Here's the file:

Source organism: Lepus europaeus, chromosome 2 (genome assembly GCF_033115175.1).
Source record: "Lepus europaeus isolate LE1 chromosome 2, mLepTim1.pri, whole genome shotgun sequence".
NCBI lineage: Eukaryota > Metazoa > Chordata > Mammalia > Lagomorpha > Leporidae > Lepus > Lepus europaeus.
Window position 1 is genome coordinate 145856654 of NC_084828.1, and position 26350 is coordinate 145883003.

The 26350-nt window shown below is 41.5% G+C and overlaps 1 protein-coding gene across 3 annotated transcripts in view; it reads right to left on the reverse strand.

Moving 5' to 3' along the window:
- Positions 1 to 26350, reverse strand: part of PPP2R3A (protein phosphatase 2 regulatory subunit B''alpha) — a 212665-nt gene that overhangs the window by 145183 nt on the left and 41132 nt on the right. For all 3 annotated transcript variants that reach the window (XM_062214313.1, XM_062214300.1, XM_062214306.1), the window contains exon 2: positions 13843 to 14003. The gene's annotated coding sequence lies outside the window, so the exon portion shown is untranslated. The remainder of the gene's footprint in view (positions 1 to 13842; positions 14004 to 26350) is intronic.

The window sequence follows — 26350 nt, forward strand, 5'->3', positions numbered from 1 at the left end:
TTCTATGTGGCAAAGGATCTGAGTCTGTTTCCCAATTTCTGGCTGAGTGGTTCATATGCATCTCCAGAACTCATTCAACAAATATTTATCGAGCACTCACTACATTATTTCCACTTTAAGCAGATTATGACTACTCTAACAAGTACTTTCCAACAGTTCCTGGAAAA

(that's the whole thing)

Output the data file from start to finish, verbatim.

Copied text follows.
Source organism: Lepus europaeus, chromosome 2 (genome assembly GCF_033115175.1).
Source record: "Lepus europaeus isolate LE1 chromosome 2, mLepTim1.pri, whole genome shotgun sequence".
NCBI lineage: Eukaryota > Metazoa > Chordata > Mammalia > Lagomorpha > Leporidae > Lepus > Lepus europaeus.
Window position 1 is genome coordinate 145856654 of NC_084828.1, and position 26350 is coordinate 145883003.

The 26350-nt window shown below is 41.5% G+C and overlaps 1 protein-coding gene across 3 annotated transcripts in view; it reads right to left on the reverse strand.

Moving 5' to 3' along the window:
- Positions 1 to 26350, reverse strand: part of PPP2R3A (protein phosphatase 2 regulatory subunit B''alpha) — a 212665-nt gene that overhangs the window by 145183 nt on the left and 41132 nt on the right. For all 3 annotated transcript variants that reach the window (XM_062214313.1, XM_062214300.1, XM_062214306.1), the window contains exon 2: positions 13843 to 14003. The gene's annotated coding sequence lies outside the window, so the exon portion shown is untranslated. The remainder of the gene's footprint in view (positions 1 to 13842; positions 14004 to 26350) is intronic.

The window sequence follows — 26350 nt, forward strand, 5'->3', positions numbered from 1 at the left end:
TTCTATGTGGCAAAGGATCTGAGTCTGTTTCCCAATTTCTGGCTGAGTGGTTCATATGCATCTCCAGAACTCATTCAACAAATATTTATCGAGCACTCACTACATTATTTCCACTTTAAGCAGATTATGACTACTCTAACAAGTACTTTCCAACAGTTCCTGGAAAA